I am not an unusually outgoing person, so it always makes me laugh that I became a preacher. I used to think people who talked about Jesus were weird.
After my parents split up, our family stopped going to church. I was shy, and church bored me. From the age of 4 until the age of 11, I was given the option to go or not go with my older siblings. So I chose Sunday morning TV.
In those days we only had a few channels, so my Sunday morning education was primarily black-and-white movies about singing cowboys and Tarzan.
In the sixth grade, my mom decided to drag me back to church. It was one of those unusual churches where people teach the Bible and talk a lot about Jesus and following him.
I liked it well enough. I didn’t really mind all the talk of Jesus and the teaching from the Bible. As a matter of fact, I was genuinely interested to hear more about Jesus.
However, one night I became really disillusioned with our church. I was about 15 and I was in some sort of class or small group with adults. I don’t remember all the details of what we were studying, but I do remember feeling repulsed by the lesson.
The teacher said that followers of Christ should tell other people about Christ. In my heart I said, “Oh no, I’m not going to be one of THOSE people.” I did not want to talk to people about God.
I remember for the first time thinking that maybe Christianity wasn’t for me. Of course, God has a sense of humor, and now the thing that repelled me the most about Christianity has become my passion.
What changed for me was discovering by experience what the Bible teaches about telling good news. The New Testament and the Old Testament agree that we don’t tell others about God to win God’s favor. We tell others about God because he has graciously given us his favor.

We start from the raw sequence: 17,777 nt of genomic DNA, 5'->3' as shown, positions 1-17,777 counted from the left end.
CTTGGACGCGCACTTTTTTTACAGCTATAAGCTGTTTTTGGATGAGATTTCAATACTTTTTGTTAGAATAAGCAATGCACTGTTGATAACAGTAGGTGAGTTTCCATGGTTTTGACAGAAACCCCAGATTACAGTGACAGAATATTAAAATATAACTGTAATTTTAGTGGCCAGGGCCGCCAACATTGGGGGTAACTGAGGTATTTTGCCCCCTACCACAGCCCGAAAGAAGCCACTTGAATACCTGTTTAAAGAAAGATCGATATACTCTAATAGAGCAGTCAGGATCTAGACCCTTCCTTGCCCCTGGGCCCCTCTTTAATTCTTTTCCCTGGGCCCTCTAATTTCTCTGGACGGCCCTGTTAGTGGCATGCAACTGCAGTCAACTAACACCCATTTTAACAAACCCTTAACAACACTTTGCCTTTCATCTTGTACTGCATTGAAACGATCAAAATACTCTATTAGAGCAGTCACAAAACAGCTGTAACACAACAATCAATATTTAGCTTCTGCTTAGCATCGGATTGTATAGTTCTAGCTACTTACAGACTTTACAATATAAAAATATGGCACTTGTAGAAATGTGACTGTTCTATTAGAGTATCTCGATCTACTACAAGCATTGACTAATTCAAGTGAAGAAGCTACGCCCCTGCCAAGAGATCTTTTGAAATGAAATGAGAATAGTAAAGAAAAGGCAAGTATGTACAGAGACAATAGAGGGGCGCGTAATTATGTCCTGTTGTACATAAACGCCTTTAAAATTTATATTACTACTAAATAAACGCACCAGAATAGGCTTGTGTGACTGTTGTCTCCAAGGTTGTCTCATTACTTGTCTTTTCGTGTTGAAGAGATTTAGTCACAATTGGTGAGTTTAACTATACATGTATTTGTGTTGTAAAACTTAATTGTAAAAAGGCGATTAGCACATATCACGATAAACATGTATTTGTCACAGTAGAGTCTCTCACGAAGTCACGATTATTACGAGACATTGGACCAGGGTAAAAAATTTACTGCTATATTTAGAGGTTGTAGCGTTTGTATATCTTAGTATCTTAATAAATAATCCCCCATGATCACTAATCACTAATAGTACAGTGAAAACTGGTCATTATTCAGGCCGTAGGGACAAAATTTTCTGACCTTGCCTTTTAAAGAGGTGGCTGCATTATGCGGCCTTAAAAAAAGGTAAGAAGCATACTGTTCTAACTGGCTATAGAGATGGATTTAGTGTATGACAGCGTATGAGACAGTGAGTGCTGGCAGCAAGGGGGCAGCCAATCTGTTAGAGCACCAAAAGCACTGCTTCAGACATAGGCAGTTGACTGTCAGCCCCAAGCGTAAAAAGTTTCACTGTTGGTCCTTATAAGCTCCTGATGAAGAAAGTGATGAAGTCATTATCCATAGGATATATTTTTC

Ephesians 2:8-10 says we are saved by grace so that we can work for God. We don’t work for God so that we can be saved. We respond to him because he has saved us. The Psalms are full of poetic expressions about God by people who want to talk about God.
Psalm 40 is a favorite of mine. It says, “I waited patiently for the LORD, and he inclined and heard my cry. He pulled me up from the pit of destruction, out of the sticky bog, and set my feet upon a rock, making my steps secure. He put a new song in my mouth, a song of praise to our God. Many will see and fear, and put their trust in the LORD.”
In this Psalm, David is singing about being rescued from quicksand (sticky bog, or miry clay). Have you ever been stuck in quicksand? I did an Internet search for the proper escape plan from sticky bogs and quicksand. Apparently, you should lean backward slowly and backstroke out. You should not panic.
David did not panic, but called out to God for rescue. I think it’s important to note that the point of the Psalm is not really for me to geek out about quicksand and miry bogs. The point is that God rescues people who call out to him. David wants me to sing this song even if I’ve never been in an actual bog. He’s taken his experiences and given them as a gift for the people of God to pray and sing. He wants us to feel the reality that the God of the Bible is a rescuing God.
We tell others because of who God is and what he has done. We may not experience physical quicksand, but all human beings face the ultimate pit of destruction: death. We sing and tell others because God actually rescued us. Have you come to recognize the pit of self-reliance and independence from God? If you call to him, he will rescue. He is the “wonder working” God. The Old Testament often points back to the big rescue of God’s people from slavery in Egypt as their motive for following him.
Christ has performed the even bigger rescue. His death and resurrection gives us life by faith in him. He entered our pit of destruction and conquered it once and for all. That is what we tell. We don’t tell people about Christ so that he will rescue us. We tell people about Christ because he has rescued us.
“O LORD my God, you have multiplied your wonderful works and your thoughts toward us; none can compare with you! I will proclaim and tell about them, yet they are more than can be told.” Psalm 40:5
Dave McMurry is pastor of Grace Bible Church in Killeen.